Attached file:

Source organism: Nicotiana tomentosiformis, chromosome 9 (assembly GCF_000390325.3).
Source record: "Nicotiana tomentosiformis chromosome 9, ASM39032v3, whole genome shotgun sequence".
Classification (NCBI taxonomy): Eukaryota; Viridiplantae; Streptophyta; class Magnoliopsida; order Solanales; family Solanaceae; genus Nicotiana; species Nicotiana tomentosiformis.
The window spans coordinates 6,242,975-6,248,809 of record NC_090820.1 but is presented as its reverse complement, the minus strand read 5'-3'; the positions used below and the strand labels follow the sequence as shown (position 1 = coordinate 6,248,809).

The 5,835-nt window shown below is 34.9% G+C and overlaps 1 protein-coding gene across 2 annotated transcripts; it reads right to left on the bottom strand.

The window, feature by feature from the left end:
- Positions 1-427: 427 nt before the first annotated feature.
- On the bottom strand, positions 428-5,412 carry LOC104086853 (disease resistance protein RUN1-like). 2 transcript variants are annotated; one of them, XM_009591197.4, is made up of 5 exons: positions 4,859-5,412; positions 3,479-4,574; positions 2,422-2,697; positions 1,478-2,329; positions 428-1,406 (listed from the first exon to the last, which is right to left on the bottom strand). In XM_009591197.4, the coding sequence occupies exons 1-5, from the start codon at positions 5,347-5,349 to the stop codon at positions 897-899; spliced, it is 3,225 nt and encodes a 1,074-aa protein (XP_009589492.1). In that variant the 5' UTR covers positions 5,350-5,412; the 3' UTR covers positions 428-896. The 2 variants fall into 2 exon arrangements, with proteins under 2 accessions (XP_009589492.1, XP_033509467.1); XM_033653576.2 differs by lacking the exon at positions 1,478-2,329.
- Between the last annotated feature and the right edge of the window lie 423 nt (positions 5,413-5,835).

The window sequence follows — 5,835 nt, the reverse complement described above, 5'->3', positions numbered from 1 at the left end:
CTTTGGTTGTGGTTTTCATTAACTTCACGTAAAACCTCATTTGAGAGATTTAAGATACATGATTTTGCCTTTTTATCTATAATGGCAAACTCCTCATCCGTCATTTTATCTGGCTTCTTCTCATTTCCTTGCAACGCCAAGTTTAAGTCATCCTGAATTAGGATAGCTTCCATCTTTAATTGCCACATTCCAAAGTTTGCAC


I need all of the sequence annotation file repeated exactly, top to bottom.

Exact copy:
Source organism: Nicotiana tomentosiformis, chromosome 9 (assembly GCF_000390325.3).
Source record: "Nicotiana tomentosiformis chromosome 9, ASM39032v3, whole genome shotgun sequence".
Classification (NCBI taxonomy): Eukaryota; Viridiplantae; Streptophyta; class Magnoliopsida; order Solanales; family Solanaceae; genus Nicotiana; species Nicotiana tomentosiformis.
The window spans coordinates 6,242,975-6,248,809 of record NC_090820.1 but is presented as its reverse complement, the minus strand read 5'-3'; the positions used below and the strand labels follow the sequence as shown (position 1 = coordinate 6,248,809).

The 5,835-nt window shown below is 34.9% G+C and overlaps 1 protein-coding gene across 2 annotated transcripts; it reads right to left on the bottom strand.

The window, feature by feature from the left end:
- Positions 1-427: 427 nt before the first annotated feature.
- On the bottom strand, positions 428-5,412 carry LOC104086853 (disease resistance protein RUN1-like). 2 transcript variants are annotated; one of them, XM_009591197.4, is made up of 5 exons: positions 4,859-5,412; positions 3,479-4,574; positions 2,422-2,697; positions 1,478-2,329; positions 428-1,406 (listed from the first exon to the last, which is right to left on the bottom strand). In XM_009591197.4, the coding sequence occupies exons 1-5, from the start codon at positions 5,347-5,349 to the stop codon at positions 897-899; spliced, it is 3,225 nt and encodes a 1,074-aa protein (XP_009589492.1). In that variant the 5' UTR covers positions 5,350-5,412; the 3' UTR covers positions 428-896. The 2 variants fall into 2 exon arrangements, with proteins under 2 accessions (XP_009589492.1, XP_033509467.1); XM_033653576.2 differs by lacking the exon at positions 1,478-2,329.
- Between the last annotated feature and the right edge of the window lie 423 nt (positions 5,413-5,835).

The window sequence follows — 5,835 nt, the reverse complement described above, 5'->3', positions numbered from 1 at the left end:
CTTTGGTTGTGGTTTTCATTAACTTCACGTAAAACCTCATTTGAGAGATTTAAGATACATGATTTTGCCTTTTTATCTATAATGGCAAACTCCTCATCCGTCATTTTATCTGGCTTCTTCTCATTTCCTTGCAACGCCAAGTTTAAGTCATCCTGAATTAGGATAGCTTCCATCTTTAATTGCCACATTCCAAAGTTTGCAC